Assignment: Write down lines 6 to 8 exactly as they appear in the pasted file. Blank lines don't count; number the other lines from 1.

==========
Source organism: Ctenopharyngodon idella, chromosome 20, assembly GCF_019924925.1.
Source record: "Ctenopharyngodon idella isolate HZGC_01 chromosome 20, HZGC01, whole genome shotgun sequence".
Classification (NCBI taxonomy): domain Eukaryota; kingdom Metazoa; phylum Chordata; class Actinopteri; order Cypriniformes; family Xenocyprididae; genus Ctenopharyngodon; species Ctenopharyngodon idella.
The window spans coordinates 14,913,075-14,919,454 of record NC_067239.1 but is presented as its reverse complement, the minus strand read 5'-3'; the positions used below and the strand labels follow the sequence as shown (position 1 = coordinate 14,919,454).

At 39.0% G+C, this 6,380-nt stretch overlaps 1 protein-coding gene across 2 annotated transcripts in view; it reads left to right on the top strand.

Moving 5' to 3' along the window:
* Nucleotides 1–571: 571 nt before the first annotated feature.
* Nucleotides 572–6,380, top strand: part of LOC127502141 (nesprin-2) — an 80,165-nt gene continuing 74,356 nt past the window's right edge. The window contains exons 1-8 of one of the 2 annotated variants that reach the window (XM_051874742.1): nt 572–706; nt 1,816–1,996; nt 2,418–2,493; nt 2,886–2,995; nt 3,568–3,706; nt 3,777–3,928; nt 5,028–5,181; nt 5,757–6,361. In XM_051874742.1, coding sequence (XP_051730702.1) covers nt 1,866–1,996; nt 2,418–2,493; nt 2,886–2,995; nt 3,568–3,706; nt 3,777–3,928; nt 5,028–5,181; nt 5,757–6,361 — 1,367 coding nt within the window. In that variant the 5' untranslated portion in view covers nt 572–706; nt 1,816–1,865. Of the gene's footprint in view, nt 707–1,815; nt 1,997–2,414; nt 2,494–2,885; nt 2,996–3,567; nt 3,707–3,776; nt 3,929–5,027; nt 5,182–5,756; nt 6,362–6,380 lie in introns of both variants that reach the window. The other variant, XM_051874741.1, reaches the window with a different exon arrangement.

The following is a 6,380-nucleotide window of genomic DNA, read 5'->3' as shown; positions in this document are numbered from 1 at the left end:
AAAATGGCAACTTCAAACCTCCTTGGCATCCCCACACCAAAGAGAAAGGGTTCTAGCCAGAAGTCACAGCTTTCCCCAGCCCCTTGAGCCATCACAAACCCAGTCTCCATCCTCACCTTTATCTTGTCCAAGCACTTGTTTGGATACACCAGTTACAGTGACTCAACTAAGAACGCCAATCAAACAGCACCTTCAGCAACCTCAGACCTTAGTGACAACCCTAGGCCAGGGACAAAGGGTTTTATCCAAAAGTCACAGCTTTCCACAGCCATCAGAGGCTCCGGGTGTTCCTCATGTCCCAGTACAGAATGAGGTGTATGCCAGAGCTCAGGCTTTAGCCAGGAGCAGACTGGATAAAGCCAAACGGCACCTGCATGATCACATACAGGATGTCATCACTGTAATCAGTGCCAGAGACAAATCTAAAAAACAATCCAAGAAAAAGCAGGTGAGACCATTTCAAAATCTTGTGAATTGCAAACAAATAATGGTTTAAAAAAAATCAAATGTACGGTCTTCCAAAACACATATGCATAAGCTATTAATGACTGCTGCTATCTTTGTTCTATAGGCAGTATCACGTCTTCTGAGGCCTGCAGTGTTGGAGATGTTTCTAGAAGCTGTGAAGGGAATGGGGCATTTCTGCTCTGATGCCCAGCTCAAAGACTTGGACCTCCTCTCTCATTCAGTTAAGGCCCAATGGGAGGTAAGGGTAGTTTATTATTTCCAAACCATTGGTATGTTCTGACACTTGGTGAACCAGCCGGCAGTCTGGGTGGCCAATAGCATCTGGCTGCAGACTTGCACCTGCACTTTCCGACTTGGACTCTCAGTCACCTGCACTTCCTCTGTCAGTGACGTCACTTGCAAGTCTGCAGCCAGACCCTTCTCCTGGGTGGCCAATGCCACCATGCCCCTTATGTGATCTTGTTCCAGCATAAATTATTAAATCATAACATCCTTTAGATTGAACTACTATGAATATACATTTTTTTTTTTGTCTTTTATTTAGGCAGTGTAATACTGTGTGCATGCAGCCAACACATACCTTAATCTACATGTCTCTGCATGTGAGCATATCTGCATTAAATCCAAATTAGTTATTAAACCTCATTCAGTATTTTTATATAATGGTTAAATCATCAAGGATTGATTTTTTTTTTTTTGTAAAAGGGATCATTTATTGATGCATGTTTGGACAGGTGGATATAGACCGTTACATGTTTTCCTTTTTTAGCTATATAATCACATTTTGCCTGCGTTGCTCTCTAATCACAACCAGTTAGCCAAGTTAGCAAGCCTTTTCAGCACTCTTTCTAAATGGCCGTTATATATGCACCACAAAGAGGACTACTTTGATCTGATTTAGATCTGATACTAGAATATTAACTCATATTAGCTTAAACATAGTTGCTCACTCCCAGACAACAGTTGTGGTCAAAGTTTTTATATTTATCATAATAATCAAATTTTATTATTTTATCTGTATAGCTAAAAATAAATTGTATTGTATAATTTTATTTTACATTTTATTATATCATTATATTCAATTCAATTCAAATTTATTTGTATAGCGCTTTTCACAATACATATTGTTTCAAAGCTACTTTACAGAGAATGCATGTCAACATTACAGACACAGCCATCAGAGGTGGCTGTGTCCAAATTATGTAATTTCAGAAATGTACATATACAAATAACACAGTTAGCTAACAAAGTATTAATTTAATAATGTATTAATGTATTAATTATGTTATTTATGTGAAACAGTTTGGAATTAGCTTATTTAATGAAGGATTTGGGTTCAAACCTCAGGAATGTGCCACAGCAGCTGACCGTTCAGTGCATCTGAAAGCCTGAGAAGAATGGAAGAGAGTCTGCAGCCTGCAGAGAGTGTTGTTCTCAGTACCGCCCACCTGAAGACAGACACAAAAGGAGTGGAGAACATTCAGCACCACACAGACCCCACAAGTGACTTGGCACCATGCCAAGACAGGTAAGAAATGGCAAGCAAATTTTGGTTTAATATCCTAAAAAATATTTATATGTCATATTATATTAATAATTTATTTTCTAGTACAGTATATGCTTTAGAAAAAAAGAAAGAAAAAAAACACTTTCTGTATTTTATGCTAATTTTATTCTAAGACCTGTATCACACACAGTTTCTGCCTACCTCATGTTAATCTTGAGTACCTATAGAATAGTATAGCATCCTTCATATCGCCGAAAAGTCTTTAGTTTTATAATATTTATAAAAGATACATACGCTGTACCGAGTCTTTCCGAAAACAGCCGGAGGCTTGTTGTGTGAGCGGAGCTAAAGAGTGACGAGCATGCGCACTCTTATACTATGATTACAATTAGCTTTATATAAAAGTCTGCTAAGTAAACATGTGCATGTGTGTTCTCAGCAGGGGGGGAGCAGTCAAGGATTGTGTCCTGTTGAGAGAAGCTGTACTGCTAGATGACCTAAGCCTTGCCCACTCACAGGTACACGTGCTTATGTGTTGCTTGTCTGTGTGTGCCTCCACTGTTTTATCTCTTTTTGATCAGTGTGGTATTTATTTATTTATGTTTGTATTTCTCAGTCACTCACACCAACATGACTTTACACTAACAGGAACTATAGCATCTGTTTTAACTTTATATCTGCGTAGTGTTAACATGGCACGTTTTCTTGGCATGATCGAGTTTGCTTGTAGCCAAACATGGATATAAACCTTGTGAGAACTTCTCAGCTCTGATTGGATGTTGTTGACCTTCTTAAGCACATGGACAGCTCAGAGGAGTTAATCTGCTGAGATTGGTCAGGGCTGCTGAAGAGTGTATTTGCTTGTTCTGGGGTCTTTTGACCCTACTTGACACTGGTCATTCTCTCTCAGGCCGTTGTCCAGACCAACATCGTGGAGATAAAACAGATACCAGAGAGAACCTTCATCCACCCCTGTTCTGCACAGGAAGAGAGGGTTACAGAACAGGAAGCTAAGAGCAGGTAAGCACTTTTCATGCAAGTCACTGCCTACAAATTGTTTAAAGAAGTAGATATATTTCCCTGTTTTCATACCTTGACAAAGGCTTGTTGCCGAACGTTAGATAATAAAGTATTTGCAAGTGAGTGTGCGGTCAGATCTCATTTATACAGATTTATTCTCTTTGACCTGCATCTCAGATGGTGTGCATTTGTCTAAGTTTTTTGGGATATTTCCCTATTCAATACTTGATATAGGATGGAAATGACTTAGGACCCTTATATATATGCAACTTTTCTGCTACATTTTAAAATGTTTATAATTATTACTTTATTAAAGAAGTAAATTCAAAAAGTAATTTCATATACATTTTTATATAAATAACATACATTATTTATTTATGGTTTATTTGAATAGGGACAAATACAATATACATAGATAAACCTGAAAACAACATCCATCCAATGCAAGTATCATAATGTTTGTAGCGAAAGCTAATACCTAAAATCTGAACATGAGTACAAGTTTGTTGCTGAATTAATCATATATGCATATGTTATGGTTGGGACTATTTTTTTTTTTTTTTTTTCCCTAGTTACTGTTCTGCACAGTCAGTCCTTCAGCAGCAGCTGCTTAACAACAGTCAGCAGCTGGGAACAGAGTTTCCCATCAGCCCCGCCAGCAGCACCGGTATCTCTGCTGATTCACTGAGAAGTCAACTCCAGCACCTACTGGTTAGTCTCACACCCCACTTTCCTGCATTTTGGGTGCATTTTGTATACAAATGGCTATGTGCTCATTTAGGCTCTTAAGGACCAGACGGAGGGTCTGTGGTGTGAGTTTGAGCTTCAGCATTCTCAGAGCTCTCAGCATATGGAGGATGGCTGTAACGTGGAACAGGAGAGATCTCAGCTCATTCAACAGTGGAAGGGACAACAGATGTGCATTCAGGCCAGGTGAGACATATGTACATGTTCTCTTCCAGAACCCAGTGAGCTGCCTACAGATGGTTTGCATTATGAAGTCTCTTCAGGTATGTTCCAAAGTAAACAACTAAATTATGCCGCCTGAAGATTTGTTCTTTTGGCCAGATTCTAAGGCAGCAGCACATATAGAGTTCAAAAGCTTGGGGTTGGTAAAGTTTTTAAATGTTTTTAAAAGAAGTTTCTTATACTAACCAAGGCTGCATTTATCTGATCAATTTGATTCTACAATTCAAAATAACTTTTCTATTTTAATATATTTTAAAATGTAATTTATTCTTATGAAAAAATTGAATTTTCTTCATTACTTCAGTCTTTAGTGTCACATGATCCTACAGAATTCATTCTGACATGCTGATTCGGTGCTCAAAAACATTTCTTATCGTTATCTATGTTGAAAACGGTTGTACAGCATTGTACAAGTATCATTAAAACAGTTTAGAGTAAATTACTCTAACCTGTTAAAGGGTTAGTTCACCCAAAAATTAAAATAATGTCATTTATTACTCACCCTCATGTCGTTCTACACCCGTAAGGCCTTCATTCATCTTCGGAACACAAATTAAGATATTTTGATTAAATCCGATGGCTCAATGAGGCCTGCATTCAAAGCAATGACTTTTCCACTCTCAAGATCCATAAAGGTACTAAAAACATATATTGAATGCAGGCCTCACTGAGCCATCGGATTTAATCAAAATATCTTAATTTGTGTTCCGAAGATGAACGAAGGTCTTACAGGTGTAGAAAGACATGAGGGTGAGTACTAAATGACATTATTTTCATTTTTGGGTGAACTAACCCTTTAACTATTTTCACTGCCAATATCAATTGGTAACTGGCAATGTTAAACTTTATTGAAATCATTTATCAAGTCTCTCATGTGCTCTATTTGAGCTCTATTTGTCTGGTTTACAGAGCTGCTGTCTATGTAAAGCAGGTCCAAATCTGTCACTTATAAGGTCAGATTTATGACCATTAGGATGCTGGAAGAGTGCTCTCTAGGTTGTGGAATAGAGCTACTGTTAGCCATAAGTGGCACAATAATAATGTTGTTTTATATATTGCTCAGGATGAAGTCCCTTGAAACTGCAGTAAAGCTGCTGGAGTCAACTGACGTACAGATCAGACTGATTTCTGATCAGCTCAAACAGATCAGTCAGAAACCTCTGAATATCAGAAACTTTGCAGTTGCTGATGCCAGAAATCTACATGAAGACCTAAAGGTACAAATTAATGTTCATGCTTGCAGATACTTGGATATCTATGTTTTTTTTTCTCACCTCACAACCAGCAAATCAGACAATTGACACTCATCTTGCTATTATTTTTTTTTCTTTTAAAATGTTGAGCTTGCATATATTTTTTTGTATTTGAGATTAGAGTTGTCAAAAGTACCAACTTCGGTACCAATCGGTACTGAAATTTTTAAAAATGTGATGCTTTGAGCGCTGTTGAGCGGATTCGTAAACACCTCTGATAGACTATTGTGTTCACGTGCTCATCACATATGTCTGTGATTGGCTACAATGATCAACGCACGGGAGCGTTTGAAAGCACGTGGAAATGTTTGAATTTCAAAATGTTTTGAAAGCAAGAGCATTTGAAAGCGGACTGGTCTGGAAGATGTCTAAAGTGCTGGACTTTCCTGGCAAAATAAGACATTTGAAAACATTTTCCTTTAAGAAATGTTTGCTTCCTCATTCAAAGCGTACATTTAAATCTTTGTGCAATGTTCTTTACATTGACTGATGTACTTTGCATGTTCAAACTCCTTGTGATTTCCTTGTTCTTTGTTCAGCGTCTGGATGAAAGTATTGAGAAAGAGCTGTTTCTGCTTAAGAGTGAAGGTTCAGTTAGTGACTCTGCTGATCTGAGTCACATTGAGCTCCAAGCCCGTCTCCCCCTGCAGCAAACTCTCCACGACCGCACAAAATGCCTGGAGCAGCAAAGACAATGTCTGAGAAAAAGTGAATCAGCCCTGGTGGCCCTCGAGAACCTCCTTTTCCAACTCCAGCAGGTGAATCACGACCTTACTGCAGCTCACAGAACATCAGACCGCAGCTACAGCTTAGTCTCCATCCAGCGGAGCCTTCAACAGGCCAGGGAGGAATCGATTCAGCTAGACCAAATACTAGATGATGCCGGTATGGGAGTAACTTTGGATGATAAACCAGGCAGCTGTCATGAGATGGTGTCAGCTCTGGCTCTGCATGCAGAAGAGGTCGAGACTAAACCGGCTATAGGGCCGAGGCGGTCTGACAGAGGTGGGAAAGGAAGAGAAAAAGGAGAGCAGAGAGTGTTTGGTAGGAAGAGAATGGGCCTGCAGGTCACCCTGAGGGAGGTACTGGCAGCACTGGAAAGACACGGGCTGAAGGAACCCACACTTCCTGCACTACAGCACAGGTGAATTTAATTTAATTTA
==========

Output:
Moving 5' to 3' along the window:
* Nucleotides 1–571: 571 nt before the first annotated feature.
* Nucleotides 572–6,380, top strand: part of LOC127502141 (nesprin-2) — an 80,165-nt gene continuing 74,356 nt past the window's right edge. The window contains exons 1-8 of one of the 2 annotated variants that reach the window (XM_051874742.1): nt 572–706; nt 1,816–1,996; nt 2,418–2,493; nt 2,886–2,995; nt 3,568–3,706; nt 3,777–3,928; nt 5,028–5,181; nt 5,757–6,361. In XM_051874742.1, coding sequence (XP_051730702.1) covers nt 1,866–1,996; nt 2,418–2,493; nt 2,886–2,995; nt 3,568–3,706; nt 3,777–3,928; nt 5,028–5,181; nt 5,757–6,361 — 1,367 coding nt within the window. In that variant the 5' untranslated portion in view covers nt 572–706; nt 1,816–1,865. Of the gene's footprint in view, nt 707–1,815; nt 1,997–2,414; nt 2,494–2,885; nt 2,996–3,567; nt 3,707–3,776; nt 3,929–5,027; nt 5,182–5,756; nt 6,362–6,380 lie in introns of both variants that reach the window. The other variant, XM_051874741.1, reaches the window with a different exon arrangement.